Ventus – Day 118 of 135


Armiger and Galas stood on a shoulder of land in the foothills of the coastal mountains. They were gazing out at the plains below. It was night–or at least, it was behind them. The plains were in day.

“How can we fight power like that?” murmured Galas. From here, the full extent of the daylit square was visible. They were just outside its western edge, but it was moving, slowly, in their direction. A cluster of vagabond moons shone bright silver high in the vast tapering cube of glowing air.

“There,” said Armiger, pointing. Squinting where he pointed, she made out a low cloud of dust hugging the eastern end of the square.

“What is it?”

“An army, marching. It would seem Parliament still pursues you.”

His voice was neutral–bland, even. He had been like this ever since Megan’s death–withdrawn, but as strong-willed as ever. He had ridden them hard for the past several days. Galas had been afraid that if she showed an instant’s weakness–if she gave him even an inkling that she couldn’t keep up–he would abandon her. It wasn’t that he no longer cared about her, he just seemed so completely focussed on his goal that the present moment had no reality for him.

Recognizing this in him brought a chill to her heart; she had been that way once, and not just for a day or a week. As they rode, Galas spent long hours withdrawn herself, remembering her youth after the death of her mother, for the first time seeing it from the outside, as if hearing about someone else’s tragic past. She did not like what the objectivity revealed.

They rode and rode through grassland dotted with small forests, hour after hour until she lay draped in the saddle, her thighs and lower back a blaze of pain, sure that she would slide off the saddle with the horse’s next step. At some point during that odyssey they had left the plains behind, and now they were scarcely a day’s ride from the Titans’ Peaks.

She spared a glance behind her. Treetops jabbed above the crest of the plateau where they camped, and beyond them mauve cut out shapes she had at first mistaken for storm clouds shone pearly in the reflected light from the plain. The foothills ended in a huge, knotted pair of snow-capped peaks with a deep notch separating them. Lower peaks receded to the south and south, becoming more rounded and lower as they went.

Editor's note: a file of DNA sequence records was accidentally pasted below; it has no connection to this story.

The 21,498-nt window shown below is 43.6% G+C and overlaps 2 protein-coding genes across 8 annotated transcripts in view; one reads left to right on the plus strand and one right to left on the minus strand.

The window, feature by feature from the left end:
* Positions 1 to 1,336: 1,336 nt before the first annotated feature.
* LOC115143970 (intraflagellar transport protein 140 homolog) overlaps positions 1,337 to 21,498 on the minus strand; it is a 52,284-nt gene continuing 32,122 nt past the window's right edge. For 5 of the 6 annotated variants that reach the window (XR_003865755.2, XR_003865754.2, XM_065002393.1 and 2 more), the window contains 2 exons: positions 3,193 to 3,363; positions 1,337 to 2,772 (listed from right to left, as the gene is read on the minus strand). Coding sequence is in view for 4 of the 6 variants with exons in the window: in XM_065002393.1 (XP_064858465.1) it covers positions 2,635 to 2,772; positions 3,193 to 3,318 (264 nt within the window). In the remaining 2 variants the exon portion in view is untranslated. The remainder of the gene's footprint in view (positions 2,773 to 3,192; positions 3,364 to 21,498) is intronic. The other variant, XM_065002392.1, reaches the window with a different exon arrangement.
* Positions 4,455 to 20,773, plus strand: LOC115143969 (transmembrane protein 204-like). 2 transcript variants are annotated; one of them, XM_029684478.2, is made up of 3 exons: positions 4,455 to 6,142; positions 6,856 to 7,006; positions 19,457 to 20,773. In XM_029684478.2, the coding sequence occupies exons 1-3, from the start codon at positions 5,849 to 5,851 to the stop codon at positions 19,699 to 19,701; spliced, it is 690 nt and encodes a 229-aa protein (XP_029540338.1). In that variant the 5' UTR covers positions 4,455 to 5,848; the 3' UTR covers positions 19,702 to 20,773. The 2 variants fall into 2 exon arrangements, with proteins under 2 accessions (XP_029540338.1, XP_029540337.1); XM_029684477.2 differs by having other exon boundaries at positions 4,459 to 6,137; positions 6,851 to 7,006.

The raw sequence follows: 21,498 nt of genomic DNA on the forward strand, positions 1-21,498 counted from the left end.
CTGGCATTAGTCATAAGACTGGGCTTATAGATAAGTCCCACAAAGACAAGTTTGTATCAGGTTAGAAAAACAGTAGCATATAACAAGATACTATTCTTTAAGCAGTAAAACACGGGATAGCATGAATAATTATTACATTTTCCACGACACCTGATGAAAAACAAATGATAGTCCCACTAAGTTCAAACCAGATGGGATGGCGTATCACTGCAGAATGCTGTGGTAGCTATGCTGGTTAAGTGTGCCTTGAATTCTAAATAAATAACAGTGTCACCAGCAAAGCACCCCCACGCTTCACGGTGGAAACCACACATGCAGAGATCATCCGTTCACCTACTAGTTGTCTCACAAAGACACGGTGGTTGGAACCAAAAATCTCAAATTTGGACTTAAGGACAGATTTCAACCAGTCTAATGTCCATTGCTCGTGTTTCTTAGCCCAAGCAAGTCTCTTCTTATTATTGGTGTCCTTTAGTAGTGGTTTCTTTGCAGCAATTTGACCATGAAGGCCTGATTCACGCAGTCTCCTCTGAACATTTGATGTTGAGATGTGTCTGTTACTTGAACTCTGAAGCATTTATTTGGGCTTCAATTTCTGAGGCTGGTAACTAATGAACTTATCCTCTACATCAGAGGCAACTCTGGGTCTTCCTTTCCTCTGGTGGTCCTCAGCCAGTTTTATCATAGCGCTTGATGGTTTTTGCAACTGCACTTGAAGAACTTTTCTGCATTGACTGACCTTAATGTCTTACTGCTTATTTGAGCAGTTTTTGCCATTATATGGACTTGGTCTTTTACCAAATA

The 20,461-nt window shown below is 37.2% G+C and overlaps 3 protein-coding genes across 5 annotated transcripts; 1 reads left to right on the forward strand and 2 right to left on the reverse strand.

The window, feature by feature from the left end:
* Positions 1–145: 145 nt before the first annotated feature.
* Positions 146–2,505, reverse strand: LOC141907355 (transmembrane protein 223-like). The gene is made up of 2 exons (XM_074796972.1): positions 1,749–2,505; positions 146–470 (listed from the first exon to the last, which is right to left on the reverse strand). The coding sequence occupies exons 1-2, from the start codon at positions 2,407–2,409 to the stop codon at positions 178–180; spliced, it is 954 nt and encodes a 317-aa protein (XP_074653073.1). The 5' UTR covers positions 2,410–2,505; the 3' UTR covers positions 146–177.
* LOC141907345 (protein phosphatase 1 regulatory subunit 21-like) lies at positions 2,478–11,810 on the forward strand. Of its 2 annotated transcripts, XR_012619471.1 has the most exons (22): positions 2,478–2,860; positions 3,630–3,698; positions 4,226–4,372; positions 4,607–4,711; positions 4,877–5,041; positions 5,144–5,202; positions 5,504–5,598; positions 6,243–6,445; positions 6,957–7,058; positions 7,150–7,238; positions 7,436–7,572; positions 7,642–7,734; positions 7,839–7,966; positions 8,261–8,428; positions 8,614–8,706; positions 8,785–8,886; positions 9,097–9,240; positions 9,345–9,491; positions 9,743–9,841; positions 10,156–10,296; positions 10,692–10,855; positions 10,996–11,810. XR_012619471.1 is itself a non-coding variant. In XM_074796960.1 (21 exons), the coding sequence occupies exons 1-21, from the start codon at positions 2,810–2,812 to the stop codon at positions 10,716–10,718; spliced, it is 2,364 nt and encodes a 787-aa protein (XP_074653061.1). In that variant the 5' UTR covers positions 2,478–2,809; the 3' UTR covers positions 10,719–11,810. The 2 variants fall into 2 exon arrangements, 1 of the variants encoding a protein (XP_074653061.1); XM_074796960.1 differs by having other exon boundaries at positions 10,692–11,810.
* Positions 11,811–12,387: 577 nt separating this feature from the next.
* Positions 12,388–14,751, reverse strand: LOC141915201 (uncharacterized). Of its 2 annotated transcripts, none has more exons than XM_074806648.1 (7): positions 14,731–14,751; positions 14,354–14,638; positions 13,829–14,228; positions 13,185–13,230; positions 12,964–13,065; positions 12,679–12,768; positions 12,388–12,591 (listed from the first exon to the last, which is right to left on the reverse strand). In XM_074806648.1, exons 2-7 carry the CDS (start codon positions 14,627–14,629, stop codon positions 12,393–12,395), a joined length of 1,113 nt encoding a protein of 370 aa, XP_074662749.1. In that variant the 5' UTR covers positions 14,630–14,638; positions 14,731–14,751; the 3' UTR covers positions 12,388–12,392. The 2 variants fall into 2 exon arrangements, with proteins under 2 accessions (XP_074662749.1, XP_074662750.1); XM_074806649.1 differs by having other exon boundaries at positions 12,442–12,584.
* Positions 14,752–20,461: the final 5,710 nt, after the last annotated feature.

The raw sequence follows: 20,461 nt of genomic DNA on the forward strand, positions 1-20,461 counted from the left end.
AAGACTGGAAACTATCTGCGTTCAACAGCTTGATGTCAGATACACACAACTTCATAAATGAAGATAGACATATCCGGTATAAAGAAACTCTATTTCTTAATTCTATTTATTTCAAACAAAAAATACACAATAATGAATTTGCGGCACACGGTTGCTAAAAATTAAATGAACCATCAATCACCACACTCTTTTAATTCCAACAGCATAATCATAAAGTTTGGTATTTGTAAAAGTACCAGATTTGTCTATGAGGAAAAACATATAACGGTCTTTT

She knew this twin mountain, had spent time there listening to the subterranean roaring of the desals at work. She had never imagined she would see the Titans’ Gates in the light of a Wind-made day.

“We are trapped.” She said it fatalistically.

Armiger waved negligently at the shining plains. “We needn’t fear the humans. They won’t be able to scale the Gates, unless they’re riding in the moons themselves. As to the Winds–well, making day in the night like that is a pretty minor trick.”

Minor? Can you do it?”

“Not from here. It’s trivial if you’re in orbit.” He shaded his eyes again.

“Armiger.” He didn’t seem to notice her, until she reached out and put a hand on his arm. When he finally turned to face her, she said, “Why have we come here?”

When he didn’t answer immediately she said, “We’ve been riding for days. We’ve barely even spoken. I confess for a time I was content just to be escaping–escaping anything, and everything. But the truth is, I’m sore, stiff and weary beyond belief. If you gave me no good answer as to where we’re going or why, I’d just as soon lie down and wait for those things to find me.”

He smiled slightly and briefly. “I find it hard to talk about it. Not because of any emotional thing… no, it’s because 3340, who gave me the impulse to begin with, made me to be reluctant. Do you understand the concept of conditioning?”

She smiled ironically. “You ask Queen Galas that?”

“All right, then. I’ve been conditioned not to talk about it. But I no longer work for 3340…” He glanced over at her quickly, as if startled by something–or afraid.

Interesting, she thought. “Who do you work for now, Armiger?” she asked quietly.

“One question at a time. You asked why we were here. Look.” With a sweep of his arm he indicated the fang-tooths of the Titans’ Gates. “Even before I met Jordan Mason I thought this place might hold the key. It is the nexus of physical power for the western end of the continent. Here the desals have their power plants and desalination stacks. This is their interface with the Winds of the ocean, who are incredibly strong as well. This is the transfer point for hundreds of underground highways, and there are giant data stores and genetic stockpiles buried deep within the mountains. You probably never got a hint of that when you were here–it’s all well hidden.”

She shook her head. “One time a local priest took me on a tour around the lip of a vast pit. He said it was bottomless. A hot wind comes up out of it, and you can hear a sound like constant thunder coming out of the depths. I found it disturbing. I never went back.”

“Yet it was the desals who spoke to you. They reached out to do so. According to Mason, they wish to serve, and they are the enemy of those.” He gestured to the vagabond moons. “We will make them our allies. The Titans’ Gates are a fortress, and you and I are about to experience our second siege, my queen.”

She hugged herself against a sudden chill. “Don’t call me that. I brought my people low.” Angry and grief-stricken, she turned and started to walk back to their camp. The horses were visible in the firelight; both were looking in her direction. “And what are you going to do with the world once you’ve got it?” she shouted back to Armiger. “How will you succeed where I failed?”

Post a Comment

Your email is never published nor shared. (To tell the truth I don't even really care if you give me your email or not.)